Sunday, 14 September 2014

This week's Cornish Guardian article ... more powers for Cornwall?

My column for this coming week’s Cornish Guardian unsurprisingly focuses on the upcoming Scottish independence referendum. It includes much of the material I have blogged about over the last couple of days. It will be as follows:

The referendum on Scottish independence, which will take place on Thursday 18th September, is increasingly forcing politicians to consider the wider constitutional implications of the vote.

Whatever the result in Scotland, I hope it will herald a rethink about the governance of the whole of the UK

David Cameron, Ed Miliband and Nick Clegg have published a joint declaration which promises to “strengthen” the powers of the Scottish Parliament if the people of Scotland vote NO. They claim that delivering a “strong Scottish Parliament” will actually strengthen the basis of the United Kingdom.

If the Conservative Party, the Labour Party and the Liberal Democrats all agree that greater powers for Scotland would be beneficial to the United Kingdom, they must also accept that the devolution of significant political and economic powers to other parts of the UK is also appropriate and would be equally beneficial to one and all.

As the Leader of Mebyon Kernow, I have challenged the leaders of the three largest London-based parties to support the creation of a strong Cornish Assembly which, to use their recent words, would also strengthen the United Kingdom.

And it just happens that the Liberal Democrats have published a “pre-manifesto” document and sent out a press release claiming they would “campaign at the next General Election to introduce a Cornish Assembly.” But the relevant section of the pre-manifesto document confusingly states that the party would enable “greater devolution of powers from Westminster to councils or groups of councils working together (for example to a Cornish Assembly).”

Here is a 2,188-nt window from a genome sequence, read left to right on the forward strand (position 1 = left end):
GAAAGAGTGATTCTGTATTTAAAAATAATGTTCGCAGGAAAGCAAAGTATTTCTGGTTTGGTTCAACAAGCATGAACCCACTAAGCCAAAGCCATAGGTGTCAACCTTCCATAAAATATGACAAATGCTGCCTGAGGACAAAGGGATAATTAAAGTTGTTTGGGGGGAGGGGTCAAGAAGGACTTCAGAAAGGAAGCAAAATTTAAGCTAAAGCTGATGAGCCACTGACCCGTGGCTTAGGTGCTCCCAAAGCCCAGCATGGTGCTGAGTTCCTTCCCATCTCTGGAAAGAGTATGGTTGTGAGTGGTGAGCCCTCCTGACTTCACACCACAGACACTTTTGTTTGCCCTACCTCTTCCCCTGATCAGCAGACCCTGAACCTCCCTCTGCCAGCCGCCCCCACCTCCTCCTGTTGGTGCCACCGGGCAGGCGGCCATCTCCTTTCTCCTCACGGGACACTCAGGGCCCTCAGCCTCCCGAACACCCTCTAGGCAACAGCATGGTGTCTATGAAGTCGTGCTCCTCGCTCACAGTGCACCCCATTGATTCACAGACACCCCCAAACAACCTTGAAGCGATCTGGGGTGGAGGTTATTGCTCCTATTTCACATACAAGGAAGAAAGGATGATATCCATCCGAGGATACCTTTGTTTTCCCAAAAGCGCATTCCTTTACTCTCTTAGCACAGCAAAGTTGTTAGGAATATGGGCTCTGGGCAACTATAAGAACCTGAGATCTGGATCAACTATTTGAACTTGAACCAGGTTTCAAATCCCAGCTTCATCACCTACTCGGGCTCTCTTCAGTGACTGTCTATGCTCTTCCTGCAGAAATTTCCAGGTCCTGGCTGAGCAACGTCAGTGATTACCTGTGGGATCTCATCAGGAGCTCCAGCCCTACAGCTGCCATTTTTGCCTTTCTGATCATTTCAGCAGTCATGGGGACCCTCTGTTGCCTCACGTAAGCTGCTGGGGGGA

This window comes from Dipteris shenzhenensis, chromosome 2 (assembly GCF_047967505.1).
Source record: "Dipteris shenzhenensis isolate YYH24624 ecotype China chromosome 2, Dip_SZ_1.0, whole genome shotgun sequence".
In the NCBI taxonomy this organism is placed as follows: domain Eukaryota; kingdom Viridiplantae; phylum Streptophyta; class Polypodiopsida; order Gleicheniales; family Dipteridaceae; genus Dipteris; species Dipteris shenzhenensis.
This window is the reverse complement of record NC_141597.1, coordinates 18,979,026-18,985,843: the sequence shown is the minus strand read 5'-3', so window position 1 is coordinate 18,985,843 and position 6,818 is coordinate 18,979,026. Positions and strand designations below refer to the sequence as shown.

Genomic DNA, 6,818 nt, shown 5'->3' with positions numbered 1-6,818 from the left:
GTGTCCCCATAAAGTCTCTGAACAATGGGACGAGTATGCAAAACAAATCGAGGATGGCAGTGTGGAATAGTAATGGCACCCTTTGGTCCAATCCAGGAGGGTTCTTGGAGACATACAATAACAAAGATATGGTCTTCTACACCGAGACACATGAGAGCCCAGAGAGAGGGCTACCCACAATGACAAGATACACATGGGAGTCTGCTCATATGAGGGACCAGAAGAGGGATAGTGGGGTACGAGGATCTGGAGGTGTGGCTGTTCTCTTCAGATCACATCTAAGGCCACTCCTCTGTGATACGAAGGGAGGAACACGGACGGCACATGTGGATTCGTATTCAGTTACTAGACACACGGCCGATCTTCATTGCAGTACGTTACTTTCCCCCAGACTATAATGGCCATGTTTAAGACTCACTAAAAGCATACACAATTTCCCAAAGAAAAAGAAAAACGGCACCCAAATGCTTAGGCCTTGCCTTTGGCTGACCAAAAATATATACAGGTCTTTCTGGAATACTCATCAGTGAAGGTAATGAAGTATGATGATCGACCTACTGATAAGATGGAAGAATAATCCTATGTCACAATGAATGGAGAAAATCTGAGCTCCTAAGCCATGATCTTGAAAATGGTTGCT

For Labour, Ed Miliband has declared that: “Further devolution is coming to Wales, and Scotland’s example will lead the way in changing how we are governed in England too … with extensive new devolution to local government from Cornwall to Cumbria.”

I am extremely disappointed that both the Liberal Democrats and Labour are couching talk about devolution within the context of local government. We need to be more ambitious than that for Cornwall. We need a new democratic deal on a par with Scotland and Wales – a legislative Cornish Assembly – not just a few more additional powers for local government.

But I am also disappointed by the attitude of local Conservatives such as Sarah Newton MP. When asked about the creation of an Assembly – for a constituent part of the UK – why does she feel the need to scaremonger that such devolution would lead to the break up of the United Kingdom, when David Cameron is claiming the opposite?

1 comment:

ally watkins said...

Well said dick. They all seem to be clutching at straws. New Labour will be worst hit when the sxots gain independance. Im hoping for a landslide victory it will give more faith to other counties to talk of independance. London centric corporate lead decisions are why this country is in such a mess.